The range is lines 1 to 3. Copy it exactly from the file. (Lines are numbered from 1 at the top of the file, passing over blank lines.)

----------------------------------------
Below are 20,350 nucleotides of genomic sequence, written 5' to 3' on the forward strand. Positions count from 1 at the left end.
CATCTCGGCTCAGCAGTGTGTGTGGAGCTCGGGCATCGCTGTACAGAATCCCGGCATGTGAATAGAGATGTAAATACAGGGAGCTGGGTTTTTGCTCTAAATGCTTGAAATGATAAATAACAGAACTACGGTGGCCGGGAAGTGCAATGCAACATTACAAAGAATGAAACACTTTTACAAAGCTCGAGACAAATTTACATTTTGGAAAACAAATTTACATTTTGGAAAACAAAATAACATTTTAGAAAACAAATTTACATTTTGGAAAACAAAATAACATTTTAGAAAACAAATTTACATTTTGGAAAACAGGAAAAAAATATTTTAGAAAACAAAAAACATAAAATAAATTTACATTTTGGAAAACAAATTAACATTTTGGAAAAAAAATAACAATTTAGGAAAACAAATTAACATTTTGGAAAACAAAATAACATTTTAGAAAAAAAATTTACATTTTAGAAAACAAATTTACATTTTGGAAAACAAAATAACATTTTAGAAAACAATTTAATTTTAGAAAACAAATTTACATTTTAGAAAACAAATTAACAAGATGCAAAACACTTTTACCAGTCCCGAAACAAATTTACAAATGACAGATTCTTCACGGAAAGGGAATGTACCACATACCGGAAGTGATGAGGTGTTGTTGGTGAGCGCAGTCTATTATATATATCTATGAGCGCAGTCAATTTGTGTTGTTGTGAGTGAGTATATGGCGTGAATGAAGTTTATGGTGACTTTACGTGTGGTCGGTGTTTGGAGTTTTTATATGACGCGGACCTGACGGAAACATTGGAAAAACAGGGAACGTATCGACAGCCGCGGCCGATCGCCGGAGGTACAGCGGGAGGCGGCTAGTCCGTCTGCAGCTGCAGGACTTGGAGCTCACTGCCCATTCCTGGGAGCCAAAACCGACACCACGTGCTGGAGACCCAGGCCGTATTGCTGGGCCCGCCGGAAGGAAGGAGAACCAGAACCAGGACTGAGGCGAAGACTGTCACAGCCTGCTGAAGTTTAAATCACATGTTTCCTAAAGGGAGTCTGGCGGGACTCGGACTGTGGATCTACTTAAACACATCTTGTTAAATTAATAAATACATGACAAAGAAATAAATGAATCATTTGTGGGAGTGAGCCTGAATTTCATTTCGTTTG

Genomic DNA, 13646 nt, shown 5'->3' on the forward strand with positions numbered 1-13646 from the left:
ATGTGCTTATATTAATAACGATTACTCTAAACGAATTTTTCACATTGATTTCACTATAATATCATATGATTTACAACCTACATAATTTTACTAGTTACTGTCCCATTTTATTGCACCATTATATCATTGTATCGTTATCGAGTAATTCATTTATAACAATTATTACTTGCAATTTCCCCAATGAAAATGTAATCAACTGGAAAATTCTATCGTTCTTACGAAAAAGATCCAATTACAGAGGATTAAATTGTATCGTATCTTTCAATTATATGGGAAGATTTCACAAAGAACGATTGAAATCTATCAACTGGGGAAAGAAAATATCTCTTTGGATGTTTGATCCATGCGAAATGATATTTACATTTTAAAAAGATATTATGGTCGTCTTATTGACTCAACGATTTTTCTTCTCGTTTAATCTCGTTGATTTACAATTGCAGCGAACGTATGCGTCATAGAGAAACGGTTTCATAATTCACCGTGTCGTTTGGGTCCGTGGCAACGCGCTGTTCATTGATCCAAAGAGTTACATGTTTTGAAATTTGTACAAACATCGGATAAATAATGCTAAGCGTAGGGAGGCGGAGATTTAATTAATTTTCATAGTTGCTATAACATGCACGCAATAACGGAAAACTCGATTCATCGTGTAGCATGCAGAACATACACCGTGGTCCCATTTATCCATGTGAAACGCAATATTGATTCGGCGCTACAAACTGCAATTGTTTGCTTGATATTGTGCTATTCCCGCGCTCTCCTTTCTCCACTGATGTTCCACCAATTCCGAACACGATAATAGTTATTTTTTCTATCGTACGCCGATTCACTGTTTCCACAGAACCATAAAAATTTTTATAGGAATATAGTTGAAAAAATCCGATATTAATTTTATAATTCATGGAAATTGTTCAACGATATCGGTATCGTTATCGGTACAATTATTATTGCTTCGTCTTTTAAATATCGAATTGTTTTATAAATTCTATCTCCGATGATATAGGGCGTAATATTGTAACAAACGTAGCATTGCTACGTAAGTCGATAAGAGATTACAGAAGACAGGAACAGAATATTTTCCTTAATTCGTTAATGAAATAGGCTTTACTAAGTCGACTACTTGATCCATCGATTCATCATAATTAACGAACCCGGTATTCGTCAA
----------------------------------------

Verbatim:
Below are 20,350 nucleotides of genomic sequence, written 5' to 3' on the forward strand. Positions count from 1 at the left end.
CATCTCGGCTCAGCAGTGTGTGTGGAGCTCGGGCATCGCTGTACAGAATCCCGGCATGTGAATAGAGATGTAAATACAGGGAGCTGGGTTTTTGCTCTAAATGCTTGAAATGATAAATAACAGAACTACGGTGGCCGGGAAGTGCAATGCAACATTACAAAGAATGAAACACTTTTACAAAGCTCGAGACAAATTTACATTTTGGAAAACAAATTTACATTTTGGAAAACAAAATAACATTTTAGAAAACAAATTTACATTTTGGAAAACAAAATAACATTTTAGAAAACAAATTTACATTTTGGAAAACAGGAAAAAAATATTTTAGAAAACAAAAAACATAAAATAAATTTACATTTTGGAAAACAAATTAACATTTTGGAAAAAAAATAACAATTTAGGAAAACAAATTAACATTTTGGAAAACAAAATAACATTTTAGAAAAAAAATTTACATTTTAGAAAACAAATTTACATTTTGGAAAACAAAATAACATTTTAGAAAACAATTTAATTTTAGAAAACAAATTTACATTTTAGAAAACAAATTAACAAGATGCAAAACACTTTTACCAGTCCCGAAACAAATTTACAAATGACAGATTCTTCACGGAAAGGGAATGTACCACATACCGGAAGTGATGAGGTGTTGTTGGTGAGCGCAGTCTATTATATATATCTATGAGCGCAGTCAATTTGTGTTGTTGTGAGTGAGTATATGGCGTGAATGAAGTTTATGGTGACTTTACGTGTGGTCGGTGTTTGGAGTTTTTATATGACGCGGACCTGACGGAAACATTGGAAAAACAGGGAACGTATCGACAGCCGCGGCCGATCGCCGGAGGTACAGCGGGAGGCGGCTAGTCCGTCTGCAGCTGCAGGACTTGGAGCTCACTGCCCATTCCTGGGAGCCAAAACCGACACCACGTGCTGGAGACCCAGGCCGTATTGCTGGGCCCGCCGGAAGGAAGGAGAACCAGAACCAGGACTGAGGCGAAGACTGTCACAGCCTGCTGAAGTTTAAATCACATGTTTCCTAAAGGGAGTCTGGCGGGACTCGGACTGTGGATCTACTTAAACACATCTTGTTAAATTAATAAATACATGACAAAGAAATAAATGAATCATTTGTGGGAGTGAGCCTGAATTTCATTTCGTTTG

Genomic DNA, 13646 nt, shown 5'->3' on the forward strand with positions numbered 1-13646 from the left: